The explanation offered in the third paragraph keeps things fantasy and mysterious. I like it. :)

Wow, this started heavy, and for me I felt the heaviness increase as the decision was made to pull plugs and empty tubes. The scientist knew he was effectively killing these beings. Even though they had no hope to survive, I don't believe the superficial statement that it didn't bother him. Somehow, he really didn't like doing it, and to me, it the fact he didn't like doing it becomes evident as he begins working on the final tank. He pauses, and looks at what he's doing. The excitement he experiences, doesn't seem to me as entirely scientific, if you get my drift.

"of what use ...?" Indeed - practical thinking. The scientist wanted an exact copy. It's not made clear in this brief piece why the scientist wanted the copy, but that isn't important. If the reason were there, it would probably take away from this short piece.

He almost aborts the clone ... then the clone moves. Then he decides to keep the clone. And not only does he want to keep the clone, he wants to give the clone a good quality of life. It's interesting to note that this universe is one which requires laws about treatment of clones, and at that, that the aforementioned laws stink.

Technical stuff:
The first sentence, great as it is, is a mouthful. Since I may have been accused of extreme verbosity - and admittedly have fun with it from time to time - I know how it can be to think of a long sentence, and then realize, "Oh gee, that might have to be shortened." (see what I did there?) So the very first sentence ... "I stood amid the disquieting remains of my lab. It no longer felt as my own, but as if a mad scientist had sojourned it in my absence. I pondered with disgust ..." Yes, it is short, but I do not believe it is also choppy.

"A puzzling problem I was faced with." I'm really sorry, but that sentence bothers me. :blushes: "I was faced with a puzzling problem." Seriously, it's just that I have this thing about ending sentences with prepositions. "Proper prepositional positioning prohibits postponed placement." :giggle:

"The being's DNA did not include a code for building the object that held and regulated the energy. Consequently, at the time that the fetuses begin to create this energy, they destroy themselves." Switching tenses. "... at the time the fetuses began to create this energy, they destroyed themselves." Or even "... they would destroy themselves."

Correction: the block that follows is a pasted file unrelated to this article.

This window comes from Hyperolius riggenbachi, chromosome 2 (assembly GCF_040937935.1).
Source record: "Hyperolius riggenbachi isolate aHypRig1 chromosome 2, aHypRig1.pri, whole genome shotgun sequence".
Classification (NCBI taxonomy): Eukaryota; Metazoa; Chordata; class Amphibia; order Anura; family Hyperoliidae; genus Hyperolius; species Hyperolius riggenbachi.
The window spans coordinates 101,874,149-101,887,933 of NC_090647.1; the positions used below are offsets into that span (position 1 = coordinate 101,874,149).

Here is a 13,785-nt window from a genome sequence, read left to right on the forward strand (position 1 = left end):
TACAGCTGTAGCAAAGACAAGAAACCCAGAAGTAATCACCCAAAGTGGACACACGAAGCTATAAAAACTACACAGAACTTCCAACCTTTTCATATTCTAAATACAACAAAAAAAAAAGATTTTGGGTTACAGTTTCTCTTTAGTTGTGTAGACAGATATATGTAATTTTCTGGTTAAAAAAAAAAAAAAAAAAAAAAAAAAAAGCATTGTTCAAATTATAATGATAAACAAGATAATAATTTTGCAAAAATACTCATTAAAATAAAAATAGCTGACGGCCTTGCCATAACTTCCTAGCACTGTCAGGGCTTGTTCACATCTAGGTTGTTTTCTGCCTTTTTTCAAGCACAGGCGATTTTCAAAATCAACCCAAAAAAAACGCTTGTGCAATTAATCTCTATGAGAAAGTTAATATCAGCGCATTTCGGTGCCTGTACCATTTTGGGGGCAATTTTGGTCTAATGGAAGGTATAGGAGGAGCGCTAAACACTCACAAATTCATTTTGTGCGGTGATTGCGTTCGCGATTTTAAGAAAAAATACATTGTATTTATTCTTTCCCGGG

"Suddenly, it's survival made more sense." Should be "Suddenly, its survival ..." Did I mention that I used to hate working with its/it's? The word "its" denotes possession; "it's" is short for "it is."

"Once I found what I believed was it's information ..." Same as above.

The last sentence. "At 41 weeks ..." Personally, I know why you put it there. Personally, I would have strugged about leaving it or taking it out. At this rate, I might say if you leave out that last sentence, it might do better. Let the story end with the character researching infant care; that's a great note.

~~

Overall, this was a great read. It's been too long since you've posted something written. I've been looking forward to reading this since you posted it.

What you did in the piece was start it heavy, and let it get even heavier as the scientist was aborting the experiments, knowing full well that they wouldn't live anyway. Then you showed a glimmer of hope, and ever so slightly raised the shades, so to speak. And then you opened it some more. This isn't an "easy happy ending," either ... at least I don't get the feel that "all is well with the world" when the decision is made to keep the last fetus. I get the feeling that the scientist is going to do all he can, do his best, and try his hardest, to raise this clone like his own son. I get the feeling that it won't always be easy. But there's a proverbial light at the end of the tunnel. In other words, this isn't a fairy tale "everyone lives happily ever after" ending. This is a heartwarming ending because we saw the scientist and glimpsed at his thoughts and feelings, and realized there's hope. There's hope for the scientist, and there's hope for the child, because there's hope for the scientist. It's a real world "hey, you know what, these guys are going to have good times and bad, but they've got stuff to look forward to, because someone cares" ending.

Not only that, but there's a nice subtext present about life. It was wonderfully played.

Regardless of what the scientist says, his actions speak volumes. He cares. And this time, it's for a living being.

This tugged at my feelings a bit.

I was looking forward to reading this for a while. I regret that I was not able to look at this sooner, and I feel bad that I feel like I'm leaving not as much input as what you may comparatively leave for me. But I hope that the quality made up for the lack of quantity, if you will. Because, Jestloo, I was not disappointed in your efforts. Great work.

PS. Remember, I still don't add to my favorites lightly.
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AtaraxiaPrints Featured By Owner Oct 30, 2015
Verrrry interesting. And reasonably subtle. Well done.